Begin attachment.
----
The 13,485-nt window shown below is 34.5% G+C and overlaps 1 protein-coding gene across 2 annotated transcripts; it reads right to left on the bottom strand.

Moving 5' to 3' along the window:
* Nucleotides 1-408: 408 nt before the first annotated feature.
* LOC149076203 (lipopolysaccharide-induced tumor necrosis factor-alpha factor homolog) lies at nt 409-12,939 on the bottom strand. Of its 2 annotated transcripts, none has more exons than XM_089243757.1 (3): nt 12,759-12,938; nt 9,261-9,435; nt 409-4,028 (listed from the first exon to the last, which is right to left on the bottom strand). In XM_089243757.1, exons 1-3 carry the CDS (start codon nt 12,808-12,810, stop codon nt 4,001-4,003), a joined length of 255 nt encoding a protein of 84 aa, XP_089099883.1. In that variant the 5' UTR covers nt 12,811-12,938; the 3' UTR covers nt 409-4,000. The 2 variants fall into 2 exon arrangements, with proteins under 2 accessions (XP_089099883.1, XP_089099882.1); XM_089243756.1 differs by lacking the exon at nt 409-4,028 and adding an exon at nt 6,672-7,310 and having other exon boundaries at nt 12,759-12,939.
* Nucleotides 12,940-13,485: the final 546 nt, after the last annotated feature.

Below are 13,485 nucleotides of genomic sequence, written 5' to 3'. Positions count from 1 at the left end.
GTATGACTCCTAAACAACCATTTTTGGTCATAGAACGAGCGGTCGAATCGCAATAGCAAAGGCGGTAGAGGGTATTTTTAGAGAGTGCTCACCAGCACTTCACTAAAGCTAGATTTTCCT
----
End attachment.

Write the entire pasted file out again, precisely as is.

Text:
The 13,485-nt window shown below is 34.5% G+C and overlaps 1 protein-coding gene across 2 annotated transcripts; it reads right to left on the bottom strand.

Moving 5' to 3' along the window:
* Nucleotides 1-408: 408 nt before the first annotated feature.
* LOC149076203 (lipopolysaccharide-induced tumor necrosis factor-alpha factor homolog) lies at nt 409-12,939 on the bottom strand. Of its 2 annotated transcripts, none has more exons than XM_089243757.1 (3): nt 12,759-12,938; nt 9,261-9,435; nt 409-4,028 (listed from the first exon to the last, which is right to left on the bottom strand). In XM_089243757.1, exons 1-3 carry the CDS (start codon nt 12,808-12,810, stop codon nt 4,001-4,003), a joined length of 255 nt encoding a protein of 84 aa, XP_089099883.1. In that variant the 5' UTR covers nt 12,811-12,938; the 3' UTR covers nt 409-4,000. The 2 variants fall into 2 exon arrangements, with proteins under 2 accessions (XP_089099883.1, XP_089099882.1); XM_089243756.1 differs by lacking the exon at nt 409-4,028 and adding an exon at nt 6,672-7,310 and having other exon boundaries at nt 12,759-12,939.
* Nucleotides 12,940-13,485: the final 546 nt, after the last annotated feature.

Below are 13,485 nucleotides of genomic sequence, written 5' to 3'. Positions count from 1 at the left end.
GTATGACTCCTAAACAACCATTTTTGGTCATAGAACGAGCGGTCGAATCGCAATAGCAAAGGCGGTAGAGGGTATTTTTAGAGAGTGCTCACCAGCACTTCACTAAAGCTAGATTTTCCT